Paperback Nonfiction:
1. A Tale of Two Soldiers, by Max Gendelman (back in stock!)
2. Proof of Heaven, by Eben Alexander
3. Hyperbole and a Half, by Allie Brosh
4. My Life with the Green and Gold, by Jessie Garcia
5. How Children Succeed, by Paul Tough

Four ex-eventers dominate the top five--could this mean that Allie Brosh is in our future? Not to my knowledge, but I guess we can dream. We sold out of Mr. Gendelman's book at Nina Edelman's talk, but we have stock back for folks who are still looking for a Hanukkah gift. Or Christmas too--we had a broad audience of folks, with a lot of folks interested in World War II. In a way, the story of A Tale of Two Soldiers is a real life version of Simon Van Booy's The Illusion of Separateness.

Books for Kids:
1. Seven Wonders Volume 1: The Colossus Rises, by Peter Lerangis
2. Seven Wonders Volume 2: Lost in Babylon, by Peter Lerangis
3. Nature Girl, by Jane Kelley
4. The Girl Behind the Glass, by Jane Kelley
5. The Desperate Adventures of Zeno and Alya, by Jane Kelley
6. Diary of a Wimpy Kid Volume 8: Hard Luck, by Jeff Kinney
7. The Day the Crayons Quit, by Drew Daywalt and Oliver Jeffers
8. The Book Thief, by Marcus Zusak
9. Cinders, by Jan Brett
10. Squirrels on Skis, by J. Hamilton Ray and Pascal Lemaitre

I had to expand our top five here because two events dominated the top five, edging out very substantial sales from non-event titles. We just heard from J. Hamilton Ray, thanking us for inclusion in the blog and Woman's Club book talk. I just picked up the cue from Jane. Now we even have a brush squirrel ornament display, featuring not only Squirrels on Skis, but also Flora and Ulysses. I thought foxes would be hot (and they are, on the pop music charts), but this seems to be quite the popularity battle between woodland creatures.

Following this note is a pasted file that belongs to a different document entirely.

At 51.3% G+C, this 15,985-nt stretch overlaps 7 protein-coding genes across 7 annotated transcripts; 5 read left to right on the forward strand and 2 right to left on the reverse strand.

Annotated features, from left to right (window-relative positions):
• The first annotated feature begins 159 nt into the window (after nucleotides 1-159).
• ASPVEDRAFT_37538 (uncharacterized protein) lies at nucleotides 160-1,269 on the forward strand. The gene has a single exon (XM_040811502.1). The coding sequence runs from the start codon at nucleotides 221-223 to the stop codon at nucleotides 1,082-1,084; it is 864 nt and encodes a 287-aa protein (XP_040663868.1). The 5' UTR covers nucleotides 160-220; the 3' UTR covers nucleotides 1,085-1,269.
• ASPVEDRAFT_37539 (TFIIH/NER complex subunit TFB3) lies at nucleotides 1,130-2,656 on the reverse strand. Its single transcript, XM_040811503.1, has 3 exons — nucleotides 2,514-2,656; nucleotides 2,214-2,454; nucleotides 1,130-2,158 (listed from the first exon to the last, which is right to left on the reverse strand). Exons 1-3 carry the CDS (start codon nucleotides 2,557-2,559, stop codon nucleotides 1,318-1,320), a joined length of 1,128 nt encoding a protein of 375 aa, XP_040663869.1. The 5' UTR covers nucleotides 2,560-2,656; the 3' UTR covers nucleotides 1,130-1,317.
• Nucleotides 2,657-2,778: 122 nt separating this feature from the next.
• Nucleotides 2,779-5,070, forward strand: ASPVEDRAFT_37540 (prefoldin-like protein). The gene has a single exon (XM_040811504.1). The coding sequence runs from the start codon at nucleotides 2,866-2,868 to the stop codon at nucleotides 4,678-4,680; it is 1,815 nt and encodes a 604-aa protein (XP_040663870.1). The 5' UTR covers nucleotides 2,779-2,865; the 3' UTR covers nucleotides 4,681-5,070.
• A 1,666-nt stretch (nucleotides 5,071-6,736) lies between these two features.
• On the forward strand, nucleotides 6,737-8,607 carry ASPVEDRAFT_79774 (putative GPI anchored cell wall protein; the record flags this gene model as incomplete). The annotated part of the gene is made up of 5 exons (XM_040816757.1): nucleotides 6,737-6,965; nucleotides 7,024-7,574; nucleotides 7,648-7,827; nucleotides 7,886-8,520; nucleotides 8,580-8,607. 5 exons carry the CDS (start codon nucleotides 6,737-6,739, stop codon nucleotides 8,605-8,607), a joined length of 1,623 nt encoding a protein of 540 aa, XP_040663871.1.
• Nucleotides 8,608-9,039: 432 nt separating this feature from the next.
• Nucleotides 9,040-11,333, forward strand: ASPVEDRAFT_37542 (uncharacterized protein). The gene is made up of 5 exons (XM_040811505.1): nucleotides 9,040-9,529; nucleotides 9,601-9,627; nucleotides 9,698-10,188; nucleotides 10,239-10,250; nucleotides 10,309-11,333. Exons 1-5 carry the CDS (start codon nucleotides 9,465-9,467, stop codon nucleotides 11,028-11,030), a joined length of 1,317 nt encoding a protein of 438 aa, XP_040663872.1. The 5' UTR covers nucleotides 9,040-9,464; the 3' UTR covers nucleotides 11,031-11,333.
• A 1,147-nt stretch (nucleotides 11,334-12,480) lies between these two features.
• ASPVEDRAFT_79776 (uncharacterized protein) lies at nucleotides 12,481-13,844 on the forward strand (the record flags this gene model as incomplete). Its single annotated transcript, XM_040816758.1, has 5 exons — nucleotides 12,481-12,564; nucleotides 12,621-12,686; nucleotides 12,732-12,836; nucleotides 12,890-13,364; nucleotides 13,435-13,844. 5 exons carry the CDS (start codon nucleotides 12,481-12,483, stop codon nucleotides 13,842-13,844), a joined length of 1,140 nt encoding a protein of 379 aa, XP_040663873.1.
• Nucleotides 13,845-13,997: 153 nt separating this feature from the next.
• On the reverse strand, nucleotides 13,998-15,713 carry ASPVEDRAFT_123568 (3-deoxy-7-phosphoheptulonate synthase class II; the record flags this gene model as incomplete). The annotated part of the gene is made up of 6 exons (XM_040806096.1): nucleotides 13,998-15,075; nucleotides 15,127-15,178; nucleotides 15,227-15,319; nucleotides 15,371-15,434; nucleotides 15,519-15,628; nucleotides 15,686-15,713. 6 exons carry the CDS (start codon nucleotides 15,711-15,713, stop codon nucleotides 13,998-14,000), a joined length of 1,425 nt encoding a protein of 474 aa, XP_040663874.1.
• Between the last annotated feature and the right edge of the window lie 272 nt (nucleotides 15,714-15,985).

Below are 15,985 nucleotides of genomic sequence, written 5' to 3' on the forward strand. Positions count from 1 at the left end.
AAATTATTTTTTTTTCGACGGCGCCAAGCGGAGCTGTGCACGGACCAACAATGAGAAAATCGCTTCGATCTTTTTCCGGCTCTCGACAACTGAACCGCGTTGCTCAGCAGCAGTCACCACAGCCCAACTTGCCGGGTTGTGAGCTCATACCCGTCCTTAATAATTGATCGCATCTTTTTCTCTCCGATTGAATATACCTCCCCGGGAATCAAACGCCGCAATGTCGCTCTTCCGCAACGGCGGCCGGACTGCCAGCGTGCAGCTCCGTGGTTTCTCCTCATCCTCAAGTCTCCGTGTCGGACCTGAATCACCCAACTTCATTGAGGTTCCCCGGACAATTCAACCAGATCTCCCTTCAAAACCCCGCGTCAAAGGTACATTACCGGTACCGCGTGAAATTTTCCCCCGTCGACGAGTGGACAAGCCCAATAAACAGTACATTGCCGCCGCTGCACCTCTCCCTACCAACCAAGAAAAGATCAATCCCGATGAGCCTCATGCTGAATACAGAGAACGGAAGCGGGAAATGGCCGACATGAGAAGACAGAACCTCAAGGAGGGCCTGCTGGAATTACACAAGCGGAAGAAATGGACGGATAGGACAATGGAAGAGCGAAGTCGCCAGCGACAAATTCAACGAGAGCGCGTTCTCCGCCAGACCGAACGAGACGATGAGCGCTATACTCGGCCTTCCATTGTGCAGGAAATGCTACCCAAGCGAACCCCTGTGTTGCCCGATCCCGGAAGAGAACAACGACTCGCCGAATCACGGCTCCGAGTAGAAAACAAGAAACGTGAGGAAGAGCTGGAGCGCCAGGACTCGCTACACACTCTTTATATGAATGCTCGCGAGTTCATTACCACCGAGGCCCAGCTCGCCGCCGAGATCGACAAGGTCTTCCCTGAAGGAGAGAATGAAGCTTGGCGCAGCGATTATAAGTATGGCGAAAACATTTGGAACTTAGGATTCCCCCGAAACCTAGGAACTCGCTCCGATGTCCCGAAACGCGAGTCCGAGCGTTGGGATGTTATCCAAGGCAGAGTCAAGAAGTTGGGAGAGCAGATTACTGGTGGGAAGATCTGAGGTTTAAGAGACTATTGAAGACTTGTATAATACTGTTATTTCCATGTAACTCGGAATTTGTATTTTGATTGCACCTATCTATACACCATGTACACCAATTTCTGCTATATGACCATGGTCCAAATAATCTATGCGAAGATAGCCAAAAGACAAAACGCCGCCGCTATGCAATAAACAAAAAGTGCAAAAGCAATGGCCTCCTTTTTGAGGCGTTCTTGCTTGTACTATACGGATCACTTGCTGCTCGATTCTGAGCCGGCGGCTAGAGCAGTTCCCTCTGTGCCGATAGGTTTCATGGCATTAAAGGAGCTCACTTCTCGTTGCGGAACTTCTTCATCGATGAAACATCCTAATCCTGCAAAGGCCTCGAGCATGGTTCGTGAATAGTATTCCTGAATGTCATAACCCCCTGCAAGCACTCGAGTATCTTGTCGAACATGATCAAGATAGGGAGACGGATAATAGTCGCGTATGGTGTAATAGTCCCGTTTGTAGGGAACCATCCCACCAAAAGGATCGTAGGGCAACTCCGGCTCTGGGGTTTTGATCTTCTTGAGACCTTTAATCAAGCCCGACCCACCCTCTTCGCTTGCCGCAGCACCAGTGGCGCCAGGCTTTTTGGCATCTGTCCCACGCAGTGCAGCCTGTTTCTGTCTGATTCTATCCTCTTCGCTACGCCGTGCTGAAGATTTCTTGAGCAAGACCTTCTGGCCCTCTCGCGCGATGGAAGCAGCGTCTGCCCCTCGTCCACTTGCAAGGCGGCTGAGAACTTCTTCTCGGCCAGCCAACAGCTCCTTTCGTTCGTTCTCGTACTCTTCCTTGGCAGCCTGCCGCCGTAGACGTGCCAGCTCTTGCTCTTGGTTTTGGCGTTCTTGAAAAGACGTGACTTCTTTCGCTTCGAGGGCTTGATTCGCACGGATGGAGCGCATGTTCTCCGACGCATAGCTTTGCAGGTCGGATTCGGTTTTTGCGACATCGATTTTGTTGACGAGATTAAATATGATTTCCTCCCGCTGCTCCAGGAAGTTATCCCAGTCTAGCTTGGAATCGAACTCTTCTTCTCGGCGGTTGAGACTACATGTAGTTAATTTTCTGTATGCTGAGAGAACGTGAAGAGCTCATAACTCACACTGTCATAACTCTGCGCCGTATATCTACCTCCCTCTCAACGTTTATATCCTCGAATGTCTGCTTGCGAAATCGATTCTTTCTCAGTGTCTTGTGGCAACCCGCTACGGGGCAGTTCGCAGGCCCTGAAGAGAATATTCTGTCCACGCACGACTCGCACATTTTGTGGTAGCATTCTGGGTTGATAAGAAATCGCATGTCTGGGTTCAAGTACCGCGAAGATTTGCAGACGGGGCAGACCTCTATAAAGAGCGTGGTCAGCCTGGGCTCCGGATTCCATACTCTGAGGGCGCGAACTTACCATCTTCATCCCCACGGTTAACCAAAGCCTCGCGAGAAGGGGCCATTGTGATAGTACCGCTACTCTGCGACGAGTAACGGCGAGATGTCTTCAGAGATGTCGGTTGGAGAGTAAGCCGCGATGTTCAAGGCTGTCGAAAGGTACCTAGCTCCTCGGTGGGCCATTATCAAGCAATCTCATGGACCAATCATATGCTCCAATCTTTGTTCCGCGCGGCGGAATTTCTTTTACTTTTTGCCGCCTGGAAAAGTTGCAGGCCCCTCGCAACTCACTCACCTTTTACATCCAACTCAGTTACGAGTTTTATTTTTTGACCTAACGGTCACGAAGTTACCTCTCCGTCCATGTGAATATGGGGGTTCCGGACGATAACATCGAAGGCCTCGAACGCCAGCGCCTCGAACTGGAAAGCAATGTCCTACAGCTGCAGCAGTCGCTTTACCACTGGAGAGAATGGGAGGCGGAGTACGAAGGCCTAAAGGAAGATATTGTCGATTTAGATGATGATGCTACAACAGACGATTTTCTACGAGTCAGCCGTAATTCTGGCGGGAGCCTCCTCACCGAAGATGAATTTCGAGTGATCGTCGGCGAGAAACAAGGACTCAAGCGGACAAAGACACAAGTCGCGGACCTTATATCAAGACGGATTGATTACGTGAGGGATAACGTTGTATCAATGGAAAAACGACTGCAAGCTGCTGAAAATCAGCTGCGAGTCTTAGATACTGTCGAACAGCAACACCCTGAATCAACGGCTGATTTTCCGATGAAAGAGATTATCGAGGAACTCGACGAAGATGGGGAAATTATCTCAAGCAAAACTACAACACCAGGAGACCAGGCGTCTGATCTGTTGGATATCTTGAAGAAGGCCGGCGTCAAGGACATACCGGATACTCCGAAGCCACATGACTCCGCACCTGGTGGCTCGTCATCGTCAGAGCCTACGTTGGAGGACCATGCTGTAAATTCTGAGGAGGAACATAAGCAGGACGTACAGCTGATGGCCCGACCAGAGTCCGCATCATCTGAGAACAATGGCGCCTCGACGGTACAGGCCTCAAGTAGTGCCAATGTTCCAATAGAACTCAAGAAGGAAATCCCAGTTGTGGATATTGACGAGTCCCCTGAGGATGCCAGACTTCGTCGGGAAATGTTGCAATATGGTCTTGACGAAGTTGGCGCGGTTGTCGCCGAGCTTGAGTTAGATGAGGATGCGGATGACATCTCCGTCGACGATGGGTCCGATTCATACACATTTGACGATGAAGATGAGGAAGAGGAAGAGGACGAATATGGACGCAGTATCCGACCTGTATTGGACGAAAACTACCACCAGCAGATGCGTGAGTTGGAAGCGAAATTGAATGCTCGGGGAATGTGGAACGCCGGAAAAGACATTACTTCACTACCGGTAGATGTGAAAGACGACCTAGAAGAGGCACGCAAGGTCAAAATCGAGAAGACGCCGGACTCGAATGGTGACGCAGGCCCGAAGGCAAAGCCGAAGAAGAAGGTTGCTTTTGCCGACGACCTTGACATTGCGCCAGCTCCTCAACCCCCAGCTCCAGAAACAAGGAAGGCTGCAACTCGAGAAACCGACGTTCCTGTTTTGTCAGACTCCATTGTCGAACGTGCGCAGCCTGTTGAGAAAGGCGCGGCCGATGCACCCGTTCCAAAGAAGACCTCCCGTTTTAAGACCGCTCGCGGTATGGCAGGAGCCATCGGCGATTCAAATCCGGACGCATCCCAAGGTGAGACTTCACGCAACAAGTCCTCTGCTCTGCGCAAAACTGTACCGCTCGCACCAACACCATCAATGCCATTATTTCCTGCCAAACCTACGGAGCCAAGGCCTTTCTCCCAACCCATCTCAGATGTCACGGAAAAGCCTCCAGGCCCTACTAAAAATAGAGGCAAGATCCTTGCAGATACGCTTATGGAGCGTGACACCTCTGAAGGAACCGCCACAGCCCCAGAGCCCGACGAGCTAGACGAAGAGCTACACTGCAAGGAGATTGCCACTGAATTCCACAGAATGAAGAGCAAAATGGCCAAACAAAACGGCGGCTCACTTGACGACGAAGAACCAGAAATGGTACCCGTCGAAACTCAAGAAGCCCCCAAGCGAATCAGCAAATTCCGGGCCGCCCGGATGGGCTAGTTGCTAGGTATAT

I will say that I sold 4 copies of The Day the Crayons Quit at my Shrorewood Public Library talk yesterday, definitely the big hit of the morning. I only brought two, so another attendee headed to the store to buy two more. 

So what's being reviewed in the Journal Sentinel today? Jim Higgins immerses himself in Respect Yourself: Stax Records and the Soul Explosion. He notes how Robert Gordon "chronicles the growth of Stax (and later its sister label, Volt) from a modest garage studio in 1957 to a hit-making Southern counterpart to Motown — and through its decline and bankruptcy in 1975."

Well hullaballoo! Here is Joan Frank on Ann Patchett's This is the Story of a Happy Marriage is available on the Journal Sentinel website. Frank offers an opinion on why Patchett is so beloved: "Patchett's is a no-nonsense voice: clear, sane, companionable. Readers trust her, and these essays (though some feel slight) won't disappoint her fans."